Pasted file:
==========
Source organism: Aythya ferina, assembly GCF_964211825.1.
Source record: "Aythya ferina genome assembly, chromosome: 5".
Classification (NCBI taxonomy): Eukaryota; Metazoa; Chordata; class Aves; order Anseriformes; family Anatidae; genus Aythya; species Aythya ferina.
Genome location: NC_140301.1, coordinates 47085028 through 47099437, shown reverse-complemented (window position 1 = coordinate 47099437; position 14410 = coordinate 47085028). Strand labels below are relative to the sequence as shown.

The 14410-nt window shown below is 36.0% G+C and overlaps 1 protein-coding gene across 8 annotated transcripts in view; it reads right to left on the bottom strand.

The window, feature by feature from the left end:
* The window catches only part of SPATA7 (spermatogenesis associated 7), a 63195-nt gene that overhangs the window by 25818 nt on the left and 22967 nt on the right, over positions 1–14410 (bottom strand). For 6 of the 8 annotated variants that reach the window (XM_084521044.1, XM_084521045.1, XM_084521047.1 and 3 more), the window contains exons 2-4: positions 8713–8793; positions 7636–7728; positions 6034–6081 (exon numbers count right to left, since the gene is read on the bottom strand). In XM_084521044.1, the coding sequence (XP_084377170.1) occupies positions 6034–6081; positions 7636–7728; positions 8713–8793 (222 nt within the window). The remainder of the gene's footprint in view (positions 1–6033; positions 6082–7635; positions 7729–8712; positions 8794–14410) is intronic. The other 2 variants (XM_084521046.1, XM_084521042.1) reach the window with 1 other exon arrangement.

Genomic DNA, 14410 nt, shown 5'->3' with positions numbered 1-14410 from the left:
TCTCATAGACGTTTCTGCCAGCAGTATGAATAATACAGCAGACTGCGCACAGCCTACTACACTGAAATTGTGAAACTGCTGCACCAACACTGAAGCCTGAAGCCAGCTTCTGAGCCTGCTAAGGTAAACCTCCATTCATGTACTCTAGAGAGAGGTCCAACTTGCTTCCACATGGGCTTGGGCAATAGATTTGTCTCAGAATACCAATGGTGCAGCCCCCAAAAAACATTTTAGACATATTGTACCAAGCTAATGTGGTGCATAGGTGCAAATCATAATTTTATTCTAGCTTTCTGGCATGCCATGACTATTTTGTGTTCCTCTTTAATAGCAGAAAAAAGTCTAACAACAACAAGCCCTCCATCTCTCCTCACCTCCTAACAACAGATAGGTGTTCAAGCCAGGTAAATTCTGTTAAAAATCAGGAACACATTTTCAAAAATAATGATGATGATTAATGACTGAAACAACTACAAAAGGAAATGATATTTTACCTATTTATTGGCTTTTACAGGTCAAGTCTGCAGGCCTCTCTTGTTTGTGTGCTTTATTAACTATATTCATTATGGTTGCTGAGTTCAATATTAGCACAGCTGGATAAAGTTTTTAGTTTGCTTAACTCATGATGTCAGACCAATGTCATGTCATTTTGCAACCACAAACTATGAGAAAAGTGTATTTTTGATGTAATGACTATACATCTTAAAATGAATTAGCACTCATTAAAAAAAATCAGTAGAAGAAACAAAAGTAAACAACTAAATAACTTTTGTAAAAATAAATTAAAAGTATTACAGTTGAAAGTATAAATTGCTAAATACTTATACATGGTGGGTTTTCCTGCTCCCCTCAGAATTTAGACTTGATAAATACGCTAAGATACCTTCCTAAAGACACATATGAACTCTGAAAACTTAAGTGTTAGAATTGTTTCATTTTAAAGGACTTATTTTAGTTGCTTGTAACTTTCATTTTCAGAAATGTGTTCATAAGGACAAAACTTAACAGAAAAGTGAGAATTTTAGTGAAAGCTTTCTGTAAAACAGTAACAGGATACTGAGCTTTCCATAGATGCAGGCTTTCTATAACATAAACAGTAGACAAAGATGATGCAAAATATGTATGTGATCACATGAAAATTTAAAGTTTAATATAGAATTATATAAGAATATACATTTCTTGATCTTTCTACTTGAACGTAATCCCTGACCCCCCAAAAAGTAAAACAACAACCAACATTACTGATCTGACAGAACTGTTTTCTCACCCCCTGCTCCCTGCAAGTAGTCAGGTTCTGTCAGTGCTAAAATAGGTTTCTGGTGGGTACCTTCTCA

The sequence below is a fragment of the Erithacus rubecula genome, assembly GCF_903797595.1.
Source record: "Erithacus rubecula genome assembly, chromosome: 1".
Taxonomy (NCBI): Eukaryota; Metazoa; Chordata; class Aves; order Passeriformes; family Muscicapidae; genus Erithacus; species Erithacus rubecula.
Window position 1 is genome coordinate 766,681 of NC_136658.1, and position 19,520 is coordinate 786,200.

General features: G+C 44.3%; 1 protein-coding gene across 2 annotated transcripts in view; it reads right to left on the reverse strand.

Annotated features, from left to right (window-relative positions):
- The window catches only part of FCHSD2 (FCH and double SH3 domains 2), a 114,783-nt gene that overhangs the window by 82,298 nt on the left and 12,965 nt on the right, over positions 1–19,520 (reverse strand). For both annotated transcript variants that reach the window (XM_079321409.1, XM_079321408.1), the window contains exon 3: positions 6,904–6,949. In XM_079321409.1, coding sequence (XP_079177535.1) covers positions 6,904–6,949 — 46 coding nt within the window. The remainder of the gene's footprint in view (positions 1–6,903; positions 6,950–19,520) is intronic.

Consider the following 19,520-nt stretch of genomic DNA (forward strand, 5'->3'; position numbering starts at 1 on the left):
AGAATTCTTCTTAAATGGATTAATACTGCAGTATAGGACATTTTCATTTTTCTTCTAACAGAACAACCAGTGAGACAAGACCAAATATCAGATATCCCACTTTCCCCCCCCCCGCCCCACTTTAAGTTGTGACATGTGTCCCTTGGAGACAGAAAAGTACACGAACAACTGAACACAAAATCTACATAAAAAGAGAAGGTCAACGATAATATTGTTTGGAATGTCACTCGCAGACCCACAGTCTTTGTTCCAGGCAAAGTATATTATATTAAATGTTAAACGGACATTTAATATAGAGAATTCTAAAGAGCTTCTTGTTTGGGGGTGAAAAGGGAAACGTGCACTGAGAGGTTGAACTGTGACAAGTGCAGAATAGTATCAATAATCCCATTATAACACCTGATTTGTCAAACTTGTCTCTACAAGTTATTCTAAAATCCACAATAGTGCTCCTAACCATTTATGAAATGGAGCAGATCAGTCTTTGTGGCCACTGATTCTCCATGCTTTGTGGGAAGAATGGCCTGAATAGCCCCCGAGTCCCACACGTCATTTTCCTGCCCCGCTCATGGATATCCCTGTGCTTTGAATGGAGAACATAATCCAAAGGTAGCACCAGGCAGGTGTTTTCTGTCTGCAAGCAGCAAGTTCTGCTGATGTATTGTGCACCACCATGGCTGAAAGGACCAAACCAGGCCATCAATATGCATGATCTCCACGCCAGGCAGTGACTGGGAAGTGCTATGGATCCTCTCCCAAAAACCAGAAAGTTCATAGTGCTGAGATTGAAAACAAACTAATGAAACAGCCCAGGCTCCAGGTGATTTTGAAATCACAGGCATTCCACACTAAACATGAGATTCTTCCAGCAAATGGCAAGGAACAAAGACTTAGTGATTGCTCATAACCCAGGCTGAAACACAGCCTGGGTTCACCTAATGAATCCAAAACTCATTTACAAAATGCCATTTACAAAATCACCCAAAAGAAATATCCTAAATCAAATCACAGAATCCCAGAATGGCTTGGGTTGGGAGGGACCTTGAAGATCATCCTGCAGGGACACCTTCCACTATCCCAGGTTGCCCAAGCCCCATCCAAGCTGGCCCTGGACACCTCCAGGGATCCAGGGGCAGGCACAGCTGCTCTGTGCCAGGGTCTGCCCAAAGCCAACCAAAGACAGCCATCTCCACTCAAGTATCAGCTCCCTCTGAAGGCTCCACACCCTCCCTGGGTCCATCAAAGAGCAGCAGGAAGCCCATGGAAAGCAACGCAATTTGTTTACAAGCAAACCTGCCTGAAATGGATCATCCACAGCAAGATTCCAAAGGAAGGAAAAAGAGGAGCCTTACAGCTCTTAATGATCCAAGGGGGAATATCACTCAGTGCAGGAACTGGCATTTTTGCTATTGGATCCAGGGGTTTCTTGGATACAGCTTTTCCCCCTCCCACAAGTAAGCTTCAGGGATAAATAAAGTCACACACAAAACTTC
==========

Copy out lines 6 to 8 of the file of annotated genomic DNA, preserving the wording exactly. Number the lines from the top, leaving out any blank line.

The window, feature by feature from the left end:
* The window catches only part of SPATA7 (spermatogenesis associated 7), a 63195-nt gene that overhangs the window by 25818 nt on the left and 22967 nt on the right, over positions 1–14410 (bottom strand). For 6 of the 8 annotated variants that reach the window (XM_084521044.1, XM_084521045.1, XM_084521047.1 and 3 more), the window contains exons 2-4: positions 8713–8793; positions 7636–7728; positions 6034–6081 (exon numbers count right to left, since the gene is read on the bottom strand). In XM_084521044.1, the coding sequence (XP_084377170.1) occupies positions 6034–6081; positions 7636–7728; positions 8713–8793 (222 nt within the window). The remainder of the gene's footprint in view (positions 1–6033; positions 6082–7635; positions 7729–8712; positions 8794–14410) is intronic. The other 2 variants (XM_084521046.1, XM_084521042.1) reach the window with 1 other exon arrangement.

Genomic DNA, 14410 nt, shown 5'->3' with positions numbered 1-14410 from the left: